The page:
What could this mean for family law judges?  It may be too soon to tell.  But there are signs.  For instance, one of the reasons that mayors of “sanctuary cities” do not want local law enforcement offers to become involved in turning over undocumented immigrants is that they have explained that doing so would increase crime in those cities, not decrease it.   For instance, undocumented immigrants may be less inclined to report crimes for which such immigrants are victims, or crimes that they might have witnessed.  This, it is argued, makes law enforcement more difficult, allows crimes to go unreported, and allows wrong-doers to escape capture.

What about in the context of family law?   Family law judges hear cases of domestic violence.  Already it has been reported that in El Paso, Texas, a victim of domestic violence was arrested by federal immigration agents after she obtained a protective restraining order against her abuser.  Did the deportation of a domestic violence victim make the country safer?  What if the victim had children?  Should the children have been placed with the abuser?

In that case, it was the abuser who reported the victim to immigration, not the judge.  But should the judge have reported her? Should the local officers in the court?  Even if the court did not feel obligated to report the domestic violence victim to immigration, cases such as this can have a chilling effect on reporting crime and domestic violence when the victim is subject to being targeted for deportation.  Such victims may not come forward.  Witnesses may not come forward to testify in court if they may be subject to being reported to immigration.

What if an undocumented immigrant were not to make a domestic violence claim but were to seek child support on behalf of children?  Could the undocumented immigrant be discouraged or coerced not to seek support out of fear of his/her status being disclosed to the court? Or the payee reporting the undocumented immigrant him/herself to federal authorities?  Or what could occur in a custody dispute over children if one parent is subjected to being reported to immigration services by the other parent or the court?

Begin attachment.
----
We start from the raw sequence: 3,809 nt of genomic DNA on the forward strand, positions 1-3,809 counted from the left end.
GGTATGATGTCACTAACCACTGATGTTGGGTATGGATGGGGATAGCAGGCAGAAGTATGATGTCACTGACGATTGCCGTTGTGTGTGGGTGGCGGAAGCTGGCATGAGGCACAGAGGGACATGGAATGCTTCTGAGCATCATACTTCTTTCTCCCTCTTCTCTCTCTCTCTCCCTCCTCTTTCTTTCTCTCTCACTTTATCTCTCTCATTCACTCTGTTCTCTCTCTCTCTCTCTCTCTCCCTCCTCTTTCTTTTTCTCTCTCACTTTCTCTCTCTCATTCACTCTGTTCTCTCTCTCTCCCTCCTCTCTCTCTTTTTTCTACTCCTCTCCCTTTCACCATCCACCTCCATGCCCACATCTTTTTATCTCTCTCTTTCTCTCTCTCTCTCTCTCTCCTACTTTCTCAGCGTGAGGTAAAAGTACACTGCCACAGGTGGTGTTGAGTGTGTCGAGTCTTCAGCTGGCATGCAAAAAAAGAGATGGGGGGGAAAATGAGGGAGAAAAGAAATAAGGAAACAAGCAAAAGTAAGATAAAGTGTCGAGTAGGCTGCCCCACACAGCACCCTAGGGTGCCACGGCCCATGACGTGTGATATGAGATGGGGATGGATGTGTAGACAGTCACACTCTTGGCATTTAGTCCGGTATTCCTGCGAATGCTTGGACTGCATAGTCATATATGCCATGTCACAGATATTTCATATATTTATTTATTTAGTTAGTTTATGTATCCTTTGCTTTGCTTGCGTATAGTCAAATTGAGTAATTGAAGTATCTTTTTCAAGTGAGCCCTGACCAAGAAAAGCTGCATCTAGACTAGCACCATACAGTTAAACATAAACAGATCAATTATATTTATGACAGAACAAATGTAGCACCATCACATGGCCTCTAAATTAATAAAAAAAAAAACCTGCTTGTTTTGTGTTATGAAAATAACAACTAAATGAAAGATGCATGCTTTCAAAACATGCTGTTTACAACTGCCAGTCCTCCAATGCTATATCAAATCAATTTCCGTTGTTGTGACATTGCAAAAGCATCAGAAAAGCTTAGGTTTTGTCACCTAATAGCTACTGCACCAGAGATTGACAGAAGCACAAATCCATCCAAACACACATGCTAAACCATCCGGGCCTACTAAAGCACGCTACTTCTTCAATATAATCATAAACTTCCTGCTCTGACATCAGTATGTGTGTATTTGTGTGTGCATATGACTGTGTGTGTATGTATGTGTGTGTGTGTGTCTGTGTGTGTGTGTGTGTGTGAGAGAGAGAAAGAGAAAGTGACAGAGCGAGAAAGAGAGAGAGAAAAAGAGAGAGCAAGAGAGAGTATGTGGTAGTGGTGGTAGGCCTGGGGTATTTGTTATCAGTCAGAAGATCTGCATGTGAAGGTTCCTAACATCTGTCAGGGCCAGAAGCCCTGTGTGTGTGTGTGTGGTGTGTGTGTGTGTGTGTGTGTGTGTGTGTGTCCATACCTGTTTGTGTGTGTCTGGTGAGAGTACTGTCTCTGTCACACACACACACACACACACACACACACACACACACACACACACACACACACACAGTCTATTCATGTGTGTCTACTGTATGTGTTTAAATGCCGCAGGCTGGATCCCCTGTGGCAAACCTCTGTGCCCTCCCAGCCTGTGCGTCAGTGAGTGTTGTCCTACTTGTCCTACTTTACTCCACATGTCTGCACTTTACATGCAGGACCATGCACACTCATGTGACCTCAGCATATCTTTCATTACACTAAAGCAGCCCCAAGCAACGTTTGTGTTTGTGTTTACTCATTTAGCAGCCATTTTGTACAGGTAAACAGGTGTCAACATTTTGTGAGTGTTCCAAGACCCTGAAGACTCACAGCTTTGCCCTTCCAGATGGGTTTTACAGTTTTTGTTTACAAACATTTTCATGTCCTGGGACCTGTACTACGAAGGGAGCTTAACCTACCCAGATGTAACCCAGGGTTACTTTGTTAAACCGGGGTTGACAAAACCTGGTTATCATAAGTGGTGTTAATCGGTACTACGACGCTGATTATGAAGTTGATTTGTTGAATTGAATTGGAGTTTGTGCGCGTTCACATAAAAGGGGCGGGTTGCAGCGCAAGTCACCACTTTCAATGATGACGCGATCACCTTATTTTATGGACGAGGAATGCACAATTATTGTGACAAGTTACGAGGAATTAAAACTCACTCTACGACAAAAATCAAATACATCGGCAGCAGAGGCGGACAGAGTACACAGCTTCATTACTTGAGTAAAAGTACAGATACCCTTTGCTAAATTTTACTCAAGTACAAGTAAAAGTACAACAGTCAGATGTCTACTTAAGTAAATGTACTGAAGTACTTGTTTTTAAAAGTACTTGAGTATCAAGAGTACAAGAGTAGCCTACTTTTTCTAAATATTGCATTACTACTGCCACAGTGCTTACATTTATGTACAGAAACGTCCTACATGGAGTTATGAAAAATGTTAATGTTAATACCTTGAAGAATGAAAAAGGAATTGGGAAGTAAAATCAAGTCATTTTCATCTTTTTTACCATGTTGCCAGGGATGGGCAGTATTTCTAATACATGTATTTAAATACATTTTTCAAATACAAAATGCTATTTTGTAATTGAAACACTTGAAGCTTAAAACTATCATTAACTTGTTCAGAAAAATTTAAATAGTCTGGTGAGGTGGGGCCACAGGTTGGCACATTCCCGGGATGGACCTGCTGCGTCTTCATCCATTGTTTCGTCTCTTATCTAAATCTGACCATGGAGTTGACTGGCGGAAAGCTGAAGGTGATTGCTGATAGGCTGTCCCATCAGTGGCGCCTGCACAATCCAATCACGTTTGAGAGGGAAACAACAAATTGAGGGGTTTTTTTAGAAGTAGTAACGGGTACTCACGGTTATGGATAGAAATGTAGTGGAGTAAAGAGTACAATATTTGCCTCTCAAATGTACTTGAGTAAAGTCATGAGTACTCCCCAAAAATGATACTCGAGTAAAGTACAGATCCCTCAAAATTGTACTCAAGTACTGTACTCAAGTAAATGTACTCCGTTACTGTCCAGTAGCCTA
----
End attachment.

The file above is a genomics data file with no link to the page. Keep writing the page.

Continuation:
But should a judge play politics?  Last week it was reported that a judge in Oregon was accused of allowing a criminal defendant, who was an undocumented immigrant and had plead guilty to driving while intoxicated, out of the courthouse through an employee door to evade immigration officials.  Did that decision by a judge not to assist federal immigration officials detain and deport a criminal undocumented immigrant?  Likely no.

It appears best for the courts to remain outside of politics as much as possible, and for state judges to perform the role of state judges as directed by the Supreme Court of New Jersey and not meddle in federal government matters.   However, federal orders and laws have a localized effect, the ramifications of which need to be considered and discussed.  The country is apparently more divided than ever, when it seems necessary for people to discuss issues and how to resolve in a sensible manner that sees both sides of the argument them rather than take political sides like their rooting for sports teams.